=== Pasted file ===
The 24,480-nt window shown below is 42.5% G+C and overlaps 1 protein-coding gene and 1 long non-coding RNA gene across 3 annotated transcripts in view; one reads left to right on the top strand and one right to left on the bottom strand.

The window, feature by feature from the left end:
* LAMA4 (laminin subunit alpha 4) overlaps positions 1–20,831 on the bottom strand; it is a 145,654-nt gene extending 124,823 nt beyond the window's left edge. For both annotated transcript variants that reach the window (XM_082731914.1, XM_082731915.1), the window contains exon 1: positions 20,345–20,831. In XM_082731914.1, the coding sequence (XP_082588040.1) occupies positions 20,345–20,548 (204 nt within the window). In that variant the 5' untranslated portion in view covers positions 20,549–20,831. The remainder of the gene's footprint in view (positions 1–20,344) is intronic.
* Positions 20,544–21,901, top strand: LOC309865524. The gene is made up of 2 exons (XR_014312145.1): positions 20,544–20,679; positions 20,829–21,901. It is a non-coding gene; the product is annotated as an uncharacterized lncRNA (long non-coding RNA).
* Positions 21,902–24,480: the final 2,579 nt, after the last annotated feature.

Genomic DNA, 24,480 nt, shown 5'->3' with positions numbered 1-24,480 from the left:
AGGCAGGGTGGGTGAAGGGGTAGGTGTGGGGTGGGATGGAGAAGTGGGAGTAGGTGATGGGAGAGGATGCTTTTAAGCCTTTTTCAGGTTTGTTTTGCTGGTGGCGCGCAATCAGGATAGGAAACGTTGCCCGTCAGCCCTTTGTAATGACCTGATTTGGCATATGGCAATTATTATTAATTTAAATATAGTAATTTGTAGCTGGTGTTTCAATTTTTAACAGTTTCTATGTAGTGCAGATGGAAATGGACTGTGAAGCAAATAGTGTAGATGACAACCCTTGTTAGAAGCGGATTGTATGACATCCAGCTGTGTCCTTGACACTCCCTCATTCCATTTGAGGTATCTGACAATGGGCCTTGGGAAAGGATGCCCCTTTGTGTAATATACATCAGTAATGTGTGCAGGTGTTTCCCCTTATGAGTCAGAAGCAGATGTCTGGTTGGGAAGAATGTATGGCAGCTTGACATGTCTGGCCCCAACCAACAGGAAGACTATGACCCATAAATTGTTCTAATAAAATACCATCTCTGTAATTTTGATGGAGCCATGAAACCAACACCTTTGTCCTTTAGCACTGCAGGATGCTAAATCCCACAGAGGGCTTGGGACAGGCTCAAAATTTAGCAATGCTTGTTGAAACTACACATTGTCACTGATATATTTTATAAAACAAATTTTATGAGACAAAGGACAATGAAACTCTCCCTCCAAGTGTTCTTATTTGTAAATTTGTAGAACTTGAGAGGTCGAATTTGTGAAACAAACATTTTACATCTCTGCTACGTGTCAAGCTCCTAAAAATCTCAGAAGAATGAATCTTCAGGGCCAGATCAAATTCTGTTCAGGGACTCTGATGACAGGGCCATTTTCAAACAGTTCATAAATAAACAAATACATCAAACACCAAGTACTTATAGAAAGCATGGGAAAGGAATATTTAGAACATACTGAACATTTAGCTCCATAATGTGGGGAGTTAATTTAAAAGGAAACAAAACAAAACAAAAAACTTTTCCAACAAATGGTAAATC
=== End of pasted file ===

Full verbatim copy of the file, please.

The 24,480-nt window shown below is 42.5% G+C and overlaps 1 protein-coding gene and 1 long non-coding RNA gene across 3 annotated transcripts in view; one reads left to right on the top strand and one right to left on the bottom strand.

The window, feature by feature from the left end:
* LAMA4 (laminin subunit alpha 4) overlaps positions 1–20,831 on the bottom strand; it is a 145,654-nt gene extending 124,823 nt beyond the window's left edge. For both annotated transcript variants that reach the window (XM_082731914.1, XM_082731915.1), the window contains exon 1: positions 20,345–20,831. In XM_082731914.1, the coding sequence (XP_082588040.1) occupies positions 20,345–20,548 (204 nt within the window). In that variant the 5' untranslated portion in view covers positions 20,549–20,831. The remainder of the gene's footprint in view (positions 1–20,344) is intronic.
* Positions 20,544–21,901, top strand: LOC309865524. The gene is made up of 2 exons (XR_014312145.1): positions 20,544–20,679; positions 20,829–21,901. It is a non-coding gene; the product is annotated as an uncharacterized lncRNA (long non-coding RNA).
* Positions 21,902–24,480: the final 2,579 nt, after the last annotated feature.

Genomic DNA, 24,480 nt, shown 5'->3' with positions numbered 1-24,480 from the left:
AGGCAGGGTGGGTGAAGGGGTAGGTGTGGGGTGGGATGGAGAAGTGGGAGTAGGTGATGGGAGAGGATGCTTTTAAGCCTTTTTCAGGTTTGTTTTGCTGGTGGCGCGCAATCAGGATAGGAAACGTTGCCCGTCAGCCCTTTGTAATGACCTGATTTGGCATATGGCAATTATTATTAATTTAAATATAGTAATTTGTAGCTGGTGTTTCAATTTTTAACAGTTTCTATGTAGTGCAGATGGAAATGGACTGTGAAGCAAATAGTGTAGATGACAACCCTTGTTAGAAGCGGATTGTATGACATCCAGCTGTGTCCTTGACACTCCCTCATTCCATTTGAGGTATCTGACAATGGGCCTTGGGAAAGGATGCCCCTTTGTGTAATATACATCAGTAATGTGTGCAGGTGTTTCCCCTTATGAGTCAGAAGCAGATGTCTGGTTGGGAAGAATGTATGGCAGCTTGACATGTCTGGCCCCAACCAACAGGAAGACTATGACCCATAAATTGTTCTAATAAAATACCATCTCTGTAATTTTGATGGAGCCATGAAACCAACACCTTTGTCCTTTAGCACTGCAGGATGCTAAATCCCACAGAGGGCTTGGGACAGGCTCAAAATTTAGCAATGCTTGTTGAAACTACACATTGTCACTGATATATTTTATAAAACAAATTTTATGAGACAAAGGACAATGAAACTCTCCCTCCAAGTGTTCTTATTTGTAAATTTGTAGAACTTGAGAGGTCGAATTTGTGAAACAAACATTTTACATCTCTGCTACGTGTCAAGCTCCTAAAAATCTCAGAAGAATGAATCTTCAGGGCCAGATCAAATTCTGTTCAGGGACTCTGATGACAGGGCCATTTTCAAACAGTTCATAAATAAACAAATACATCAAACACCAAGTACTTATAGAAAGCATGGGAAAGGAATATTTAGAACATACTGAACATTTAGCTCCATAATGTGGGGAGTTAATTTAAAAGGAAACAAAACAAAACAAAAAACTTTTCCAACAAATGGTAAATC